honey monster sugar puffs original

My Creative Life

Tell 'em about creativity mummy

FCB Inferno's chief creative officer on the importance of looking back, looking up and looking beyond

By Owen Lee

The Treasure Trove of History

It always amazes me how many people who work in advertising know very little about the advertising of the past. There has been so much great thinking done by the talented generations before us and that’s a constant source of inspiration for me. The strategic brilliance of ‘We try harder (because we’re number 2)’ for Avis. Iconic brand characters like ‘The Man in the Hathaway Shirt’ or ‘The Honey Monster’ for Sugar Puffs. Product demonstrations like the car on the Araldite poster or the Union Carbide chick. Brilliant writing like The Economist posters or the Leonard Rossiter and Joan Collins Cinzano ads. We are lucky enough to be standing on the shoulders of giants.

Looking up

In a world where everyone is looking down at their phones, there is a world of creative inspiration in simply looking up. You see, hear and experience real life in all its wonderful randomness. Walk half a mile in London and look up at the different architectural styles and hundreds of stories flood your mind. Spend 20 minutes listening to conversations on the tube and you’ll hear the most wonderful dialogue - better than any script. Social media platforms have generated an unprecedented wave of creativity, but look up every now and then and you’ll find there’s still plenty to see in the real world.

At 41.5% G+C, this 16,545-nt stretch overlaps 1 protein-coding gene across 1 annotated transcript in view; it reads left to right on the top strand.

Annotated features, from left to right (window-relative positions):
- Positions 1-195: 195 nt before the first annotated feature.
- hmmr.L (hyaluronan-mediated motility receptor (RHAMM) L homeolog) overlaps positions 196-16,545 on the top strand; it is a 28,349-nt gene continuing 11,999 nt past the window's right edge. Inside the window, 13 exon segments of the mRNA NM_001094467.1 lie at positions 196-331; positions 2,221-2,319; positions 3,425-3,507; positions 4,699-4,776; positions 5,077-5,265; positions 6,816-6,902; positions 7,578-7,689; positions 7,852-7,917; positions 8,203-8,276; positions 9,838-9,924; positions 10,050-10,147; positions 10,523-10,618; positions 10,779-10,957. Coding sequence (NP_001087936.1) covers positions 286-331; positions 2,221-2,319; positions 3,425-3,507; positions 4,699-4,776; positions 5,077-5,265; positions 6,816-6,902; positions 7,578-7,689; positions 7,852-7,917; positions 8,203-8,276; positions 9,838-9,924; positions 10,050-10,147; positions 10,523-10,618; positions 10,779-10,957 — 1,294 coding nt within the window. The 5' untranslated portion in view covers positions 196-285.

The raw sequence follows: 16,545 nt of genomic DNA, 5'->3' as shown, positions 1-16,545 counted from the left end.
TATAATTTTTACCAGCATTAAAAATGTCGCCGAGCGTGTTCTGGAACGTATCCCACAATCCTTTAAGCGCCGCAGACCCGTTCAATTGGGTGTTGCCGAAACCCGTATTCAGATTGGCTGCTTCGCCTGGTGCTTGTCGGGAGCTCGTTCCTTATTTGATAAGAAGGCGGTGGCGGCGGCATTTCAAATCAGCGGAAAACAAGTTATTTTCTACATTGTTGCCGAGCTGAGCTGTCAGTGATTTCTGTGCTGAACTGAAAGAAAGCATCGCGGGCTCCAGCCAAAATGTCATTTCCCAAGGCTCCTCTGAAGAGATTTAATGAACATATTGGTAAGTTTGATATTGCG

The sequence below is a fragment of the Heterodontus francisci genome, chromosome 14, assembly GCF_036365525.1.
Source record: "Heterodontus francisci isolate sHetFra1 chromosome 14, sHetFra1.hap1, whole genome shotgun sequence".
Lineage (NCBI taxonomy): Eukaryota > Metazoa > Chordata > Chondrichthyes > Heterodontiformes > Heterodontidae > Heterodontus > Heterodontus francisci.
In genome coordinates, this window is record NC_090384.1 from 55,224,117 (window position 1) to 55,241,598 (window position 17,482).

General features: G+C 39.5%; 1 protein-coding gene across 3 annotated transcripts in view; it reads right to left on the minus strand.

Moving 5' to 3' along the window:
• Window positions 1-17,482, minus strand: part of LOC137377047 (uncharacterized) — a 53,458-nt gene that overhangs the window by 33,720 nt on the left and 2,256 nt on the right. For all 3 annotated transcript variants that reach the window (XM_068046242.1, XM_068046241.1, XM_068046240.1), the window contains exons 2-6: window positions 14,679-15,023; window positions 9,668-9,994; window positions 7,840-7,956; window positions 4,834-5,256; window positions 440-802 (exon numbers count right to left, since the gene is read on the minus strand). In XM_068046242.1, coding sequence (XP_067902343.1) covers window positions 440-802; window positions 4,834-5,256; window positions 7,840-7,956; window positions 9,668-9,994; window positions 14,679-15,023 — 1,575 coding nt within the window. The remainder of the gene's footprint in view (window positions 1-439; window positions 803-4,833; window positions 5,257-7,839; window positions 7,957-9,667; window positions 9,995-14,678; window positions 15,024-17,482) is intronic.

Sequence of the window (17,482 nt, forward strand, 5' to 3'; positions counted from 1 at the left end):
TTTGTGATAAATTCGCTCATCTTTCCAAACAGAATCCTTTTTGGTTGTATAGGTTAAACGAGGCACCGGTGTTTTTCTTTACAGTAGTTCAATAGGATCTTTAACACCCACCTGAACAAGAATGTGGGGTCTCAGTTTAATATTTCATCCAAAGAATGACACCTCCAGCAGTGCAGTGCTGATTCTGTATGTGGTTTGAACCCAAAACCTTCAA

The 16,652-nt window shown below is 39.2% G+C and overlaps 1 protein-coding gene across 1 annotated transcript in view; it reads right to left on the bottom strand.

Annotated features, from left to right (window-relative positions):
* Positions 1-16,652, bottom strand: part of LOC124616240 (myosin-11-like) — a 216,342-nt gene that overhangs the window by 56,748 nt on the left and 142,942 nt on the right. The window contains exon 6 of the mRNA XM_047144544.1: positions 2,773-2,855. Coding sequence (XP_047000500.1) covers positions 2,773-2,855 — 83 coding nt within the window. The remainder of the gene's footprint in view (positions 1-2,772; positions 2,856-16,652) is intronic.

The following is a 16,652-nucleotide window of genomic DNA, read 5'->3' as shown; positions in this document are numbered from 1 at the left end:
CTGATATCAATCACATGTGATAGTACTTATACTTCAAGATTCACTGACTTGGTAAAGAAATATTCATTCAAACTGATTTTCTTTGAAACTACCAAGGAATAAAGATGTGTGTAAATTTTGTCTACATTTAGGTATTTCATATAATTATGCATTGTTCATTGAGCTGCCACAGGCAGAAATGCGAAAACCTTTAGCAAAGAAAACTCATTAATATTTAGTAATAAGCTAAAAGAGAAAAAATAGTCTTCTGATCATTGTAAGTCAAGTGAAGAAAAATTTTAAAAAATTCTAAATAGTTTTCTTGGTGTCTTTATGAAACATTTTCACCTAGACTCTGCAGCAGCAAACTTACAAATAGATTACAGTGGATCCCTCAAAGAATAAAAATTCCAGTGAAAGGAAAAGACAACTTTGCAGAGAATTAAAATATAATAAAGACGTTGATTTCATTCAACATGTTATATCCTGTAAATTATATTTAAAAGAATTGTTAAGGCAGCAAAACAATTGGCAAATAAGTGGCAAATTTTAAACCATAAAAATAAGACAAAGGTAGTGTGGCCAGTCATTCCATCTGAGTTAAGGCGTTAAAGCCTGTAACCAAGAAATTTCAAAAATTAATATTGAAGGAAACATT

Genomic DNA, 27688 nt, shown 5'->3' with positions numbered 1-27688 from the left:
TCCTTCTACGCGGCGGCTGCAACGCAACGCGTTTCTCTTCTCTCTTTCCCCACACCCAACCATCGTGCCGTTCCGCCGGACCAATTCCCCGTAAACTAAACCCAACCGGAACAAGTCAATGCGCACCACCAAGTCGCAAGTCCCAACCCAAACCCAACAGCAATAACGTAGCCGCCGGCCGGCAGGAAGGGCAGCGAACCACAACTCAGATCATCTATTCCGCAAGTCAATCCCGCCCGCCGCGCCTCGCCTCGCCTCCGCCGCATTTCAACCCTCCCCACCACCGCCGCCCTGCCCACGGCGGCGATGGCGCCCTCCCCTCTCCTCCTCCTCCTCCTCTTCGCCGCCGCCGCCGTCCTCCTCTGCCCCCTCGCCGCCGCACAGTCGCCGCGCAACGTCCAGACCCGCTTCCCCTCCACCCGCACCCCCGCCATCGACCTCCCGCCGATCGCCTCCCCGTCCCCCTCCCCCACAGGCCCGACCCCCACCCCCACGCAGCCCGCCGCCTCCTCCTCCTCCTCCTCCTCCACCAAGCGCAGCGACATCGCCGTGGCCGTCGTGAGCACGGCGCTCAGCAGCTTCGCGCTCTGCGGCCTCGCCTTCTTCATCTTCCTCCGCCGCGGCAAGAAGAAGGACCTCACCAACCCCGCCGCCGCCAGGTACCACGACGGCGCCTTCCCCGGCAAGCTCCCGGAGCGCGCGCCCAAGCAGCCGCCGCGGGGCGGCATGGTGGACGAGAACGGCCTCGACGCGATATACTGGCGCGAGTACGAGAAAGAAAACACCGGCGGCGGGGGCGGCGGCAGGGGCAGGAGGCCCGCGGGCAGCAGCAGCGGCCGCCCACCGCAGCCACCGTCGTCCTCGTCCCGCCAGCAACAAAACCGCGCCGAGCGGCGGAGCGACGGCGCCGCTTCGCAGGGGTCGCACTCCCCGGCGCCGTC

Long before Spotify, my creative partner and I used to play random music and make ourselves write a creative idea per track. Neither of us were heavily into one particular type of music, so we had all kinds of odd tracks and genres thrown at us. One moment it would be Red Hot Chilli Peppers, the next it might be anything from Rachmaninov to Mexican Ska. It forced us to think in different tones of voice and different styles for whatever brand we were working on. It didn’t always solve the problem, but it opened up our thinking and got us out of a creative rut. What’s more, it was a fun way to spend an afternoon.


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